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Lloyd's of London is the largest insurance organisation in the world. It is said that anything can be insured on Lloyd’s, from mainstream assets such as buildings, to footballers’ legs and master wine tasters’ taste buds. Lloyd’s names join together in syndicates and each syndicate will write insurance, ie, take on all or part of an insurance risk.
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There are many syndicates and each name will belong to one or more. Each syndicate hopes that premiums received will exceed claims paid out, in which case each name will receive a share of profits (after deducting administration expenses). For most of Lloyd’s 300 year existence, names were wealthy individuals who were prepared to risk their money in the insurance market.
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In recent years, it has become possible to invest in Lloyd’s with limited liability. This change came a little too late for a number of names who lost everything as some syndicates suffered heavy losses.
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Investment Banks
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Investment banks provide advice and arrange finance for companies who want to float on the stock market, raise additional finance by issuing further shares or bonds, or carry out mergers and acquisitions. They also provide services for those who might want to invest in shares and bonds, in particular pension funds and asset managers.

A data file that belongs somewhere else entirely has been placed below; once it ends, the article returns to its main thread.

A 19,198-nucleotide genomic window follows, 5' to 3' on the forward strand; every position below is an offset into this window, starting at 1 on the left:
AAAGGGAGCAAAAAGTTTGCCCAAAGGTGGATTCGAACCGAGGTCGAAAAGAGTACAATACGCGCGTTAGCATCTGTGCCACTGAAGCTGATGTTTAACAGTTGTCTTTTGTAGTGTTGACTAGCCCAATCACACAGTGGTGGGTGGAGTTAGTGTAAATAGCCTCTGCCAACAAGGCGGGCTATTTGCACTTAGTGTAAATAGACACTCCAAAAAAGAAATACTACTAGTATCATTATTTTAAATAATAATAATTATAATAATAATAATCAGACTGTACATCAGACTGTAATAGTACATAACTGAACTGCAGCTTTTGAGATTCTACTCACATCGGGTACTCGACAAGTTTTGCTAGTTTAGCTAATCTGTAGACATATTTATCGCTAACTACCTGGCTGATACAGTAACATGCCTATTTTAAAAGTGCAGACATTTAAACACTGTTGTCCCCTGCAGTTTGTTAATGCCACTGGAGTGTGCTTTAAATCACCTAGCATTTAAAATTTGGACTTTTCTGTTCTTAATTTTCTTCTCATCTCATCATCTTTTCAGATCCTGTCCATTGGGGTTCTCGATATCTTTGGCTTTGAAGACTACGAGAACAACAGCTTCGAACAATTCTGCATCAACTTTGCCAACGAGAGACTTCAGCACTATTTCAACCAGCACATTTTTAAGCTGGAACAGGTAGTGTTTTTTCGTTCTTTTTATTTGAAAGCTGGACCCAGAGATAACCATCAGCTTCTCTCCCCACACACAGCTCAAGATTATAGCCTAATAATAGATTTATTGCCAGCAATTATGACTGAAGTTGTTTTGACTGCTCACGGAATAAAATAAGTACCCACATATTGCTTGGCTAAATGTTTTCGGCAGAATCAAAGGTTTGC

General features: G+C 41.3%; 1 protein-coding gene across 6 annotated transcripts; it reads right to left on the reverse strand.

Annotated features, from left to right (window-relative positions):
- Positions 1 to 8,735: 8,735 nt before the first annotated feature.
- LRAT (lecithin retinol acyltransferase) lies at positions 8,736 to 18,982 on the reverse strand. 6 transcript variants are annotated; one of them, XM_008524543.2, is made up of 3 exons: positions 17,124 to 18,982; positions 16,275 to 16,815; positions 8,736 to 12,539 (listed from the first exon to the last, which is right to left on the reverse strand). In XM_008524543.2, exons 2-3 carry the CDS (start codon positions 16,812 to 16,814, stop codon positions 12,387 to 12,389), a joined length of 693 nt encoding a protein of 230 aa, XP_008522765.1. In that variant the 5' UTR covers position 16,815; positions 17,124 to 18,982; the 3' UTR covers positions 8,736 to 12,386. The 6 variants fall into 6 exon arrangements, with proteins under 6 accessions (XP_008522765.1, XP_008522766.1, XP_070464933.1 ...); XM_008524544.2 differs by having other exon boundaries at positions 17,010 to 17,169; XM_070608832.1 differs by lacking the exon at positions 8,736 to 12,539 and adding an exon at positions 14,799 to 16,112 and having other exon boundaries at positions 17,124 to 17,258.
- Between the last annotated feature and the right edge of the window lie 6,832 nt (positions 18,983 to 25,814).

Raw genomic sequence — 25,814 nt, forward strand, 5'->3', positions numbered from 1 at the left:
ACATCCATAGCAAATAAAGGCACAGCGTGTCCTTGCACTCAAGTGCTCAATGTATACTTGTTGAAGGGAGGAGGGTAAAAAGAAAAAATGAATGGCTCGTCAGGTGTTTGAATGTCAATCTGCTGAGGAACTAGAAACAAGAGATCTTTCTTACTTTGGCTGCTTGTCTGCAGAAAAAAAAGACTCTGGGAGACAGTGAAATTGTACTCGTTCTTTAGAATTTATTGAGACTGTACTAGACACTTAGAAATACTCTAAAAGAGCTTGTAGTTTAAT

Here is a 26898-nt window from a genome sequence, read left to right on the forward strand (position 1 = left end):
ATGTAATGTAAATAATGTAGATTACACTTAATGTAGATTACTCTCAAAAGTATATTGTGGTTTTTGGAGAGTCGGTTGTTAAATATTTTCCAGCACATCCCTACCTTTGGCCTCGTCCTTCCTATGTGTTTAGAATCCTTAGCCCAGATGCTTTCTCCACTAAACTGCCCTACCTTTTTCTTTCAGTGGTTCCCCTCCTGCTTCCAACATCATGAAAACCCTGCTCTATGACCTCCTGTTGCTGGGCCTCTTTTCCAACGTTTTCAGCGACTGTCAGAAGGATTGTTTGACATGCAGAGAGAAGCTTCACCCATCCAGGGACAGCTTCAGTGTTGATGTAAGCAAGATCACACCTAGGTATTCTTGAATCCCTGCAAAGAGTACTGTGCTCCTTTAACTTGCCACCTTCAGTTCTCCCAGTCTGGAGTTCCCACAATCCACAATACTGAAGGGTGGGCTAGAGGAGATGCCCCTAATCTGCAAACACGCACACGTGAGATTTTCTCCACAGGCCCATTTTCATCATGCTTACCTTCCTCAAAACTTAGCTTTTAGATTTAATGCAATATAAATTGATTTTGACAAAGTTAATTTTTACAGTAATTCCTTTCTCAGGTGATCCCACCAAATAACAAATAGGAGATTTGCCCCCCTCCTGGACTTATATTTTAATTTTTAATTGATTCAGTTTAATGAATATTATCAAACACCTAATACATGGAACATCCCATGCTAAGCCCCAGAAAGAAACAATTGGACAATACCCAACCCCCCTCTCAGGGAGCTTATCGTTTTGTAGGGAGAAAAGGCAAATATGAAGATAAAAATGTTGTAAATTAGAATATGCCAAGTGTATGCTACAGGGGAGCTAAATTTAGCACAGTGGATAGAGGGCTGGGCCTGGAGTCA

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Typically, an investment banking group provides some or all of the following services, either in divisions of the bank or in associated companies within the group:
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• Corporate finance and advisory work, normally in connection with new issues of securities for raising finance, takeovers, mergers and acquisitions.
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• Banking, for governments, institutions and companies.
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• Treasury dealing for corporate clients in currencies, with financial engineering services to protect them from interest and exchange rate fluctuations.
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• Investment management for sizeable investors such as corporate pension funds, charities, and private clients. They may do this either via direct investment for the wealthier, or by way of collective investment schemes. In larger firms, the value of funds under management runs into many billions of pounds.
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• Securities trading in equities, bonds and derivatives and the provision of broking and distribution facilities. Only a few investment banks provide services in all these areas. Most others tend to specialise to some degree and concentrate on only a few product lines.
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A number of banks have diversified their range of activities in response to the downturn between 2000 and 2002 by developing businesses such as proprietary trading, servicing hedge funds or making private equity investments.
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Consolidation in the investment banking sector has created a small number of global companies which dominate the industry. In the first half of 2005, the top 10 investment banks generated more than half of global revenue. Within that group, the top three alone accounted for 20% of the income.